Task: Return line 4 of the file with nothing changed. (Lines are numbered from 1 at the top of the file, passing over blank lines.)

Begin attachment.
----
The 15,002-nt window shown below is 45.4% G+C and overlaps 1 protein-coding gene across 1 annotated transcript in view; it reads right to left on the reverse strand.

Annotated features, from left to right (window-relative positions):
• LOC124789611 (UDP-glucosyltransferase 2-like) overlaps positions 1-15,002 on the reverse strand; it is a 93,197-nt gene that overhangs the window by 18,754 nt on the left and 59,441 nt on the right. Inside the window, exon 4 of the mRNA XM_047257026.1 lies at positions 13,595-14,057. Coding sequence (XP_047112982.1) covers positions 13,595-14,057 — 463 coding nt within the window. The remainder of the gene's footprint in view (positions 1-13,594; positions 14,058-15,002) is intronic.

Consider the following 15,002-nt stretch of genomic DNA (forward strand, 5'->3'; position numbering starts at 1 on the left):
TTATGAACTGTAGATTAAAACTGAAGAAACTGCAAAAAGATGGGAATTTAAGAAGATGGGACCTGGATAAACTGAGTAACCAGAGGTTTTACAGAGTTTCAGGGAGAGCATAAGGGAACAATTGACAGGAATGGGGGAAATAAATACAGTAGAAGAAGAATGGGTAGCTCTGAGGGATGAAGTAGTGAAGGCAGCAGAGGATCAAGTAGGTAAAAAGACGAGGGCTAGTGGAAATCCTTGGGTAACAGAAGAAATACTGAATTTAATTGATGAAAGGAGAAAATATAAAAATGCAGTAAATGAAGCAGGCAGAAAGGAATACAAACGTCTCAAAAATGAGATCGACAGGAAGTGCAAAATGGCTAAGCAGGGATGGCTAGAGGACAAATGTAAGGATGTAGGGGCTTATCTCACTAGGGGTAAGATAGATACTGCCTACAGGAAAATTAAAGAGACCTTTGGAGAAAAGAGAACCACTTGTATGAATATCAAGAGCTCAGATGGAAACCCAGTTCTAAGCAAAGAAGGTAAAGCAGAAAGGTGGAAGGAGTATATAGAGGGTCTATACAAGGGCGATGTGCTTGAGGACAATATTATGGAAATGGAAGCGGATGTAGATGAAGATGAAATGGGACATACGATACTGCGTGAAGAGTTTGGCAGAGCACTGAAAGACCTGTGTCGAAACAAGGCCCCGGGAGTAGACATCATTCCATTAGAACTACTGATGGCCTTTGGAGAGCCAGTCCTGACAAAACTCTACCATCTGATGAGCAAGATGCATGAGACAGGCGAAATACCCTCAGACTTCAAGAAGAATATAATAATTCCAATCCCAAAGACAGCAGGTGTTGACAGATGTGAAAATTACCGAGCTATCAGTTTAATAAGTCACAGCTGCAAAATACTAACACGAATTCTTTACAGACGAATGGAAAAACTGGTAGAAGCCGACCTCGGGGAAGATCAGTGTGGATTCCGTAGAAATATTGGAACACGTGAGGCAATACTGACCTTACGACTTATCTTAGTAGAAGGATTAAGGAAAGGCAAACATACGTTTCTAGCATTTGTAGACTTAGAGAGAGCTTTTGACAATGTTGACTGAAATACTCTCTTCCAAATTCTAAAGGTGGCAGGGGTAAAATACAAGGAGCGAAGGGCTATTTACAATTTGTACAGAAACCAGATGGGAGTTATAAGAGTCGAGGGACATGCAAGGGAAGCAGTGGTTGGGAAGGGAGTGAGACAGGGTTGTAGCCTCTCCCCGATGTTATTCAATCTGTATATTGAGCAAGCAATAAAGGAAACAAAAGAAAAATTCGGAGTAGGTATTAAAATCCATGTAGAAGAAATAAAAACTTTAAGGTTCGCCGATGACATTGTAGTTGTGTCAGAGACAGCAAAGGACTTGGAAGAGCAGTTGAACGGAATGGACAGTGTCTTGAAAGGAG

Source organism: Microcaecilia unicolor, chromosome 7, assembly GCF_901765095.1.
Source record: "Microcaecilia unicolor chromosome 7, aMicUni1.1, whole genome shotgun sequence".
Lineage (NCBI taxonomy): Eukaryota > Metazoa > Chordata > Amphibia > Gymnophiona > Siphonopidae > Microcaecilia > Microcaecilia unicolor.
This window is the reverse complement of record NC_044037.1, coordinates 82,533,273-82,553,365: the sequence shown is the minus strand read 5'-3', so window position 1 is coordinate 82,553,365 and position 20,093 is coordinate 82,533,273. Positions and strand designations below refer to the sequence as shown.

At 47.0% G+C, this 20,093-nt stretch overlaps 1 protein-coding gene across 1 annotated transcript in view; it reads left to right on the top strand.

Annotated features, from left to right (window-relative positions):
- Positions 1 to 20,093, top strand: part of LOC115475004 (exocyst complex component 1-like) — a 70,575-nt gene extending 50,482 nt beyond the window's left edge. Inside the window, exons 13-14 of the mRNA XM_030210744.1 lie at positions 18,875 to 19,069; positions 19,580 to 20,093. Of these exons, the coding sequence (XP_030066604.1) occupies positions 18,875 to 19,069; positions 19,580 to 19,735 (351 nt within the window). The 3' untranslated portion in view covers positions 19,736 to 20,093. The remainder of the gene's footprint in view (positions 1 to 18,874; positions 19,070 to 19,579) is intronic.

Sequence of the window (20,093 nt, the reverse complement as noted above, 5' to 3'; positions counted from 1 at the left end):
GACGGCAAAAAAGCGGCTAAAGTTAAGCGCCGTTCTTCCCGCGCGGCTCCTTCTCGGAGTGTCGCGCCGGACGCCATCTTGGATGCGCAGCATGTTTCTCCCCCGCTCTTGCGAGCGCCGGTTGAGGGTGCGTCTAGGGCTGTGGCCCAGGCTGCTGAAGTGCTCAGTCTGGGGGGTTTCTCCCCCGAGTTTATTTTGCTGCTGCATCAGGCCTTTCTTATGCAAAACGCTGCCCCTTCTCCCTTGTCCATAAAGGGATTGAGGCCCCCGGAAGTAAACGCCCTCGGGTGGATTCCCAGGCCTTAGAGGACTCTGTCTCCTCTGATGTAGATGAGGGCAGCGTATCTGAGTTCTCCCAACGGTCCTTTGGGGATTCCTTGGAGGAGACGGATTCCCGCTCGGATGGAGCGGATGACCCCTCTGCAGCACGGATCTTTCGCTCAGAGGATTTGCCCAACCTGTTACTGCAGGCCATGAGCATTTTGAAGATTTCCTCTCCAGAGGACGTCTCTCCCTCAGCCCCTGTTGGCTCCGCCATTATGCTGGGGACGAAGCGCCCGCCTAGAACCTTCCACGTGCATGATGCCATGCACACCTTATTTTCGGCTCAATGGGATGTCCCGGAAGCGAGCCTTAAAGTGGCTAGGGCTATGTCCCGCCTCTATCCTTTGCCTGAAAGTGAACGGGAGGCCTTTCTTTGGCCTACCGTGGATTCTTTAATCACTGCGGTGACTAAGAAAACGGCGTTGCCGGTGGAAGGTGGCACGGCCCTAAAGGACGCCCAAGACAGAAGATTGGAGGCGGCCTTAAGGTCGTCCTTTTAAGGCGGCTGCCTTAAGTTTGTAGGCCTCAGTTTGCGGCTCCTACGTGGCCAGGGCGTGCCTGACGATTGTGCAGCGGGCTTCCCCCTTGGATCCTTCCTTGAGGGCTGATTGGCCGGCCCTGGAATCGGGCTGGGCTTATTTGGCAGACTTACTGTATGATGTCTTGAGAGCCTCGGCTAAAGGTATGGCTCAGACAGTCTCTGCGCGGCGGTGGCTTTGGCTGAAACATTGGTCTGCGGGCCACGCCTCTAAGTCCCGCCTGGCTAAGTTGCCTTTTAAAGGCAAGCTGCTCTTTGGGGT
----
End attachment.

Consider the following 15,002-nt stretch of genomic DNA (forward strand, 5'->3'; position numbering starts at 1 on the left):